Teeth cleaning (also known as prophylaxis, literally a preventive treatment of a disease) is a procedure for the removal of tartar that may develop even with careful brushing and flossing, especially in areas that are difficult to reach in routine toothbrushing. It is often done by a dental hygienist. Professional cleaning includes tooth scaling and tooth polishing and debridement if too much tartar has accumulated. This involves the use of various instruments or devices to loosen and remove deposits from the teeth.
Most dental hygienists recommend having the teeth professionally cleaned every six months. More frequent cleaning and examination may be necessary during treatment of dental and other oral disorders. Routine examination of the teeth is recommended at least every year. This may include yearly, select dental X-rays.
Dental sealants are defined as a preventative dental treatment, where a plastic material is placed in the pits and fissures or chewing surfaces of usually the permanent molar teeth at the back of the mouth. These molar teeth are considered the most susceptible teeth to dental caries due to the anatomy of the chewing surfaces of these teeth, which unfortunately inhibits protection from saliva and fluoride and instead favours plaque accumulation.
The aim of sealants is to prevent or arrest the development of dental caries. Preventing tooth decay from the pits and fissures of the teeth is achieved by the fissure sealants blocking these surfaces and therefore stopping food and bacteria from getting stuck in these grooves and fissures. Fissure sealants also provide a smooth surface that is easily accessible for both our natural protective factor, saliva and the toothbrush bristles when cleaning our teeth. Multiple oral health care professionals including a dentists, dental therapist, dental hygienist, an oral health therapist and dental assistants (in some states in the USA ) are able to apply dental sealants to teeth.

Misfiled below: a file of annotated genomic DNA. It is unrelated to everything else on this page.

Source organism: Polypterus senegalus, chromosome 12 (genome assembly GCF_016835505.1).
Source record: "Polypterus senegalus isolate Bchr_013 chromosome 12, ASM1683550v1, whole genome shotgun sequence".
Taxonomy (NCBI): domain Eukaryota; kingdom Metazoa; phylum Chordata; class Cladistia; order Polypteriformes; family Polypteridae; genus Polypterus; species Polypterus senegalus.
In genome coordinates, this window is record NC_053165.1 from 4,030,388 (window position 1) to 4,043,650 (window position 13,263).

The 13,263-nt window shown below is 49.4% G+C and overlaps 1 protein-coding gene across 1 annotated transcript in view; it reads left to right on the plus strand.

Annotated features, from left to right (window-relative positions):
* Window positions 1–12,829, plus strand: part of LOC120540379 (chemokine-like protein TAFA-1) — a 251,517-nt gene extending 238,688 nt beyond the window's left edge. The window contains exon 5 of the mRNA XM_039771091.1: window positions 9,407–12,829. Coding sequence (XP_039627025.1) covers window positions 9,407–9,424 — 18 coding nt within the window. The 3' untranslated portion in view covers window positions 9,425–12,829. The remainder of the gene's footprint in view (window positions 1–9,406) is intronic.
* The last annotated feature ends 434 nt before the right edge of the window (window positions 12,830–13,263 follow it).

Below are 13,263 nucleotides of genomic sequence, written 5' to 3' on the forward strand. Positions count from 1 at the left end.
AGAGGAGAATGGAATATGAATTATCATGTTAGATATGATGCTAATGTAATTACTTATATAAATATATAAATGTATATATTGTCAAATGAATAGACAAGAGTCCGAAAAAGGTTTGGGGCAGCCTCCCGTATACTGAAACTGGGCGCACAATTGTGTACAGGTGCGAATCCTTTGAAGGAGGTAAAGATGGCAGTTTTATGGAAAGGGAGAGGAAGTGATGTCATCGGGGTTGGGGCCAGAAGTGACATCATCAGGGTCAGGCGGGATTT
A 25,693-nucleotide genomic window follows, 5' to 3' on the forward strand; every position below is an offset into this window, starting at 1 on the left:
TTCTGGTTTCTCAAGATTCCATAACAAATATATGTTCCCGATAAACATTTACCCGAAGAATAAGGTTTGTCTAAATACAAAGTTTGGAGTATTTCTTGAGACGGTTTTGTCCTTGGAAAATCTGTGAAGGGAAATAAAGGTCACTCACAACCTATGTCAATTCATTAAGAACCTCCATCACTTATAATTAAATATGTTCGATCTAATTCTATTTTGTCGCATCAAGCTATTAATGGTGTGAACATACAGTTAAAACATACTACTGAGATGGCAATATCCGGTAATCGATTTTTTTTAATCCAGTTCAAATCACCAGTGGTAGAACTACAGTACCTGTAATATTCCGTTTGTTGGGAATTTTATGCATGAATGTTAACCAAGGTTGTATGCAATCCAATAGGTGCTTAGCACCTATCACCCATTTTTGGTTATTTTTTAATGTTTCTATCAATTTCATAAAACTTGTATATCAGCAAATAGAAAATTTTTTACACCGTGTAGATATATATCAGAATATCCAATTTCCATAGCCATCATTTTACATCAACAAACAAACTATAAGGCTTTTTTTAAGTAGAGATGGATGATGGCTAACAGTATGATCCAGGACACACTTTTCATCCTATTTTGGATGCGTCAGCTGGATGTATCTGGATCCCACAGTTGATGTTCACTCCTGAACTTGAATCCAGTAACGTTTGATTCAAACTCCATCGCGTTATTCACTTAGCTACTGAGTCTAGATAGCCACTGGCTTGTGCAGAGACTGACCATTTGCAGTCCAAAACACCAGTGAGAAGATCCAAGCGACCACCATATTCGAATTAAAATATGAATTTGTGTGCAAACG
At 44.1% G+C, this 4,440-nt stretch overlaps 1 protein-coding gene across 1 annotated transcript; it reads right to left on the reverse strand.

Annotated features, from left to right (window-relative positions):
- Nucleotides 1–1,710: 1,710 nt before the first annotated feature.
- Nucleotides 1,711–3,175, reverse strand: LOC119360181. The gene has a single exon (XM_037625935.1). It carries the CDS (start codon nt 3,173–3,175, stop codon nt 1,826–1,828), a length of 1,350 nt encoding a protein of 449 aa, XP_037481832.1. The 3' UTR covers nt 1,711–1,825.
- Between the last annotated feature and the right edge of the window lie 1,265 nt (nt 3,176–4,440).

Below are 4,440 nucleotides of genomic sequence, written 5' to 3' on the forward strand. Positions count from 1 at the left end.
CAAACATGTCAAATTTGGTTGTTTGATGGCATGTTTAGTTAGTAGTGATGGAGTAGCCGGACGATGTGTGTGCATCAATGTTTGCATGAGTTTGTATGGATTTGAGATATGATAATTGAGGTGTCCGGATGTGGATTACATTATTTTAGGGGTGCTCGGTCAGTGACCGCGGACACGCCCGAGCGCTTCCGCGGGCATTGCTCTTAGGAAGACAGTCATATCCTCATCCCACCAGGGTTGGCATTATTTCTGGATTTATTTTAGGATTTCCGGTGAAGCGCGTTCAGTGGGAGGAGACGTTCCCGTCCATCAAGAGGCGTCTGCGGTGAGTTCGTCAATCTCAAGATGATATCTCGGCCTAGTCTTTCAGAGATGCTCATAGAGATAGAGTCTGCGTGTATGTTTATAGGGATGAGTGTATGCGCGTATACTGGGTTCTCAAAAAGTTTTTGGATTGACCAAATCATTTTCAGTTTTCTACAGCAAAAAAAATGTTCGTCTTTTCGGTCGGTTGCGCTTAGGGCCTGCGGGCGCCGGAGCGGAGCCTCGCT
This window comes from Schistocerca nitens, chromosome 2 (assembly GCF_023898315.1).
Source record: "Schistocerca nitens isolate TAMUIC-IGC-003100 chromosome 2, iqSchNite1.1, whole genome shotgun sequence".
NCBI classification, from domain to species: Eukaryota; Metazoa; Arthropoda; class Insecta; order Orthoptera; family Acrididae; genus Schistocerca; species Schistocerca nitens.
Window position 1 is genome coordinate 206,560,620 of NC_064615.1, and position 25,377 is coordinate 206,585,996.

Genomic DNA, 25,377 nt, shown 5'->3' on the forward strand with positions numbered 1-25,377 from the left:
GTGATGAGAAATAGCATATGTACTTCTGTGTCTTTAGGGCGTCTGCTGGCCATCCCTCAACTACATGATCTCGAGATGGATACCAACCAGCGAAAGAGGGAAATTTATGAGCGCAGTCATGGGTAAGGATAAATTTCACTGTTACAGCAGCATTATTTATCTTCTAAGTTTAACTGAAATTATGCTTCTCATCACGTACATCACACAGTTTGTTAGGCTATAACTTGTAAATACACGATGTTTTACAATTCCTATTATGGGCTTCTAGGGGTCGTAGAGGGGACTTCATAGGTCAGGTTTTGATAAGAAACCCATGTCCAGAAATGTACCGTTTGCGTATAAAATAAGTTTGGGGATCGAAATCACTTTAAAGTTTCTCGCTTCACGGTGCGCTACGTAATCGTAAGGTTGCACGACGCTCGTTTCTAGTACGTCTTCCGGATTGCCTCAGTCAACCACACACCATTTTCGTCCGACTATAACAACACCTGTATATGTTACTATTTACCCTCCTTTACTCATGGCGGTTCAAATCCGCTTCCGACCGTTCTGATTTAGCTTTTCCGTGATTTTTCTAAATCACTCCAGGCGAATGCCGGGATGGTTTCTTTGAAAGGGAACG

Fluoride is a mineral that helps fight tooth decay. It is found in public water supplies, toothpaste and many other dental products.
Often called, “nature’s cavity fighter,” fluoride helps repair the early stages of tooth decay even before the decay can be seen. Research shows that fluoride helps prevent cavities in children and adults by making teeth more resistant to the acid attacks that cause cavities. When you brush your teeth with fluoride toothpaste, or use other fluoride dental products, you are preventing cavities and strengthening your teeth’s enamel.
If you have a higher chance of getting cavities, your dentist will apply fluoride varnish or fluoride gel during your dental visit. Your dentist might also recommend you use a special fluoride rinse, paste or gel at home.
Digital radiography is a form of X-ray imaging, where digital X-ray sensors are used instead of traditional photographic film. Dentists use radiographs for many reasons: to find hidden dental structures, malignant or benign masses, bone loss, and cavities.
Instead of X-ray film, digital radiography uses a digital image capture device. This gives advantages of immediate image preview and availability; as well as ability to apply special image processing techniques that enhance overall display of the image. Digital x-ray actually expose the patient to less radiation than older traditional film x-rays.